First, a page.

By B.N. Frank
A survey published in 2021 revealed that battery fires had caused some customers to give up on Electric Vehicles (EVs). Of course, EVs from numerous carmakers have been recalled because of fires (see 1, 2, 3, 4, 5, 6, 7, 8) which eventually led to the National Highway Traffic Safety Administration (NHTSA) starting an investigation on safety defects in EV batteries earlier this year.
According to a new survey, high costs and additional issues associated with EVs may also be contributing to their unpopularity in the U.S.
From Zero Hedge:
Only 14% Of US Survey Respondents Say They Would Definitely Buy An Electric Vehicle
by Tyler Durden
From Jessica Rabe of DataTrek Researck
A new nationwide survey from Consumer Reports shows that range anxiety and cost are the primary factors holding back consumers from purchasing an electric vehicle. Only 14 pct of respondents said they would definitely buy an EV, not enough to support a vibrant used EV market.
Consumer Reports recently released the results of its nationally representative survey of 8,027 American adults on their views towards electric vehicles. Here were the major takeaways:
- On buying/leasing an EV: Fourteen percent of respondents said they “would definitely buy or lease an electric-only vehicle”, over half (57%) said they would consider/seriously consider it and more than a quarter (28%) said they would not consider buying one.
- Obstacles to buying/leasing an EV: The top 3 concerns preventing respondents from buying or leasing an electric-only vehicle were:
- “Charging logistics, such as where and when I’d be able to charge it” (61%),
- “number of miles the vehicle can go before it needs to be charged” (55%) and
- “costs involved with buying, owning and maintaining an electric-only vehicle” (52%).
- When it comes to cost-related factors preventing respondents from buying or leasing an EV, the top 3 were:
- “purchase price” (58 pct),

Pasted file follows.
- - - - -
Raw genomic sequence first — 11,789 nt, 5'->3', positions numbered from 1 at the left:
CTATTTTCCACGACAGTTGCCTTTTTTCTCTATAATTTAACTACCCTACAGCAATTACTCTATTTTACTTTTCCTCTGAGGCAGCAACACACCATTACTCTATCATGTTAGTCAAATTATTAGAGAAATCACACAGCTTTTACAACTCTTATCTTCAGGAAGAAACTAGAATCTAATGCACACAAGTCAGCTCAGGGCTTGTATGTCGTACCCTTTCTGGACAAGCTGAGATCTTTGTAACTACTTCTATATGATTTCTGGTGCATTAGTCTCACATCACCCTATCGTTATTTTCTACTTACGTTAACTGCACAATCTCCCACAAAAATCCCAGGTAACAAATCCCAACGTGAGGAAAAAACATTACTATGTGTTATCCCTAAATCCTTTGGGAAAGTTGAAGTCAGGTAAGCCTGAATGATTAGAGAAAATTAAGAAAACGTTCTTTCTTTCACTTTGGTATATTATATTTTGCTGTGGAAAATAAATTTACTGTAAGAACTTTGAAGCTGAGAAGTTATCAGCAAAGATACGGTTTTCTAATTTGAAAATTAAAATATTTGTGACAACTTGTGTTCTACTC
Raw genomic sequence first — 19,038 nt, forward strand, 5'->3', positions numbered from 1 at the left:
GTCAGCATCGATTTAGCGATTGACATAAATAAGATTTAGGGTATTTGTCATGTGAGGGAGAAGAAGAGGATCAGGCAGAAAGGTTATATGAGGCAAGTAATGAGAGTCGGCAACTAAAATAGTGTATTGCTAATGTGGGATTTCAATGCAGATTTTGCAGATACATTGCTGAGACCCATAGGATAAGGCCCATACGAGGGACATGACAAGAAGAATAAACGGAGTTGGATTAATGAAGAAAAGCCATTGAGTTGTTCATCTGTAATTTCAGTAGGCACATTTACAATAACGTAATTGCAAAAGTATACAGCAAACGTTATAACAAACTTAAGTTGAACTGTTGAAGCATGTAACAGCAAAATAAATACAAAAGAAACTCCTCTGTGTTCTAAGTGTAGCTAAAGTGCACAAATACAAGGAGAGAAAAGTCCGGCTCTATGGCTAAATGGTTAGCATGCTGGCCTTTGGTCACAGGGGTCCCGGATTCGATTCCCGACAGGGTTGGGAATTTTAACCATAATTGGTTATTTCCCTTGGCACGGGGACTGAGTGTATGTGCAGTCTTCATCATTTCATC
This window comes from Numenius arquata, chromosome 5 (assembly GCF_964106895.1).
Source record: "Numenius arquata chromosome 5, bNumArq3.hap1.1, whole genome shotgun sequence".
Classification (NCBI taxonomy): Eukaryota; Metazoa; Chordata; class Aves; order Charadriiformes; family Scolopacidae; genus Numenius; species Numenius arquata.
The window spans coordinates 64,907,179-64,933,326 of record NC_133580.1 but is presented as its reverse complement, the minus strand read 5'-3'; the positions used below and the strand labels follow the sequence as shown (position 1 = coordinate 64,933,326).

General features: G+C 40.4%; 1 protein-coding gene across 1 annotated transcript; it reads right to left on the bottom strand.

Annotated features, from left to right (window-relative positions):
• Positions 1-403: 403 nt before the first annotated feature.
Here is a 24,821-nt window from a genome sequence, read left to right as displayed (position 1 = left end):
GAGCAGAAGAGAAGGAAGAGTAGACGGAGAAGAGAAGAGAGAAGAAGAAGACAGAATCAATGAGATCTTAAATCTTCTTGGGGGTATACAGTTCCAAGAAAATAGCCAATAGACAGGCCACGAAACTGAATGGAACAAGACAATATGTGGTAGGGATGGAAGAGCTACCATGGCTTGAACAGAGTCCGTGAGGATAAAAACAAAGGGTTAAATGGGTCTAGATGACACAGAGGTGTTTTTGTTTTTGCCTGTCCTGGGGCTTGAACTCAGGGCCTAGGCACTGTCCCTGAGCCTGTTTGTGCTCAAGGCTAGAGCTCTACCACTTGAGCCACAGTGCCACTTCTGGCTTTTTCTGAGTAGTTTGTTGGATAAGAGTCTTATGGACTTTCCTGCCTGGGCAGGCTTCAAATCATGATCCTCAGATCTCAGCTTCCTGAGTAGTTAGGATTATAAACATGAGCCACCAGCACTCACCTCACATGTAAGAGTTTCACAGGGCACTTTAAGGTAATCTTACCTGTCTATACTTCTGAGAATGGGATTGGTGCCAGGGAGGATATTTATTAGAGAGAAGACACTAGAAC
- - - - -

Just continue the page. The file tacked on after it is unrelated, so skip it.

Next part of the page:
- “maintenance and repair costs” (40 pct) and
- “the cost to install a home charger” (30 pct).
- In terms of charging-related concerns holding people back, the top 3 were:
- “not enough public charging stations” (59 pct),
- “nowhere to plug in my car to charge at home” (44 pct) and
- “inconvenience of charging” (42 pct).
- Knowledge of tax incentives: Almost half (46 pct) of respondents had not heard of any incentives available for EV owners. Just over a third (34 pct) knew about “tax rebates/discounts at the time of purchase or lease”.Further, most respondents (60 pct) said they are not too familiar or not familiar at all with the fundamentals of owning an EV. Most respondents have not driven (93 pct) or been a passenger (83 pct) in an EV over the last year.
Takeaway: This survey is instructive in that it captures the receptivity to EVs among BOTH new and used car buyers. For the EV market to prove robust and sustainable, it will need to achieve broader adoption to support the EV ecosystem that helps drive resale values and affordable lease rates.
At present, more than a quarter of Americans are not open to getting an EV, with range anxiety and costs the primary factors holding back consumers. Many Americans are also still unfamiliar with EVs in terms of how they work and the tax incentives available. Spurring more EV adoption will come down to improving the technology (i.e. extending vehicle range), expanding the number of public charging stations, and offering/publicizing financial incentives which help bring down purchase prices.
Experts have also warned that EV mandates actually threaten the U.S. grid and will increase (not decrease) the need for fossil fuels. Additionally, experts have warned that EVs emit high levels of harmful radiation emissions (see 1, 2, 3, 4); however, there have been no recalls for that yet.
Activist Post reports regularly about EVs and unsafe technology. For more information, visit our archives and the following websites:
- Wireless Information Network
- Electromagnetic Radiation Safety
- Environmental Health Trust
- Physicians for Safe Technology
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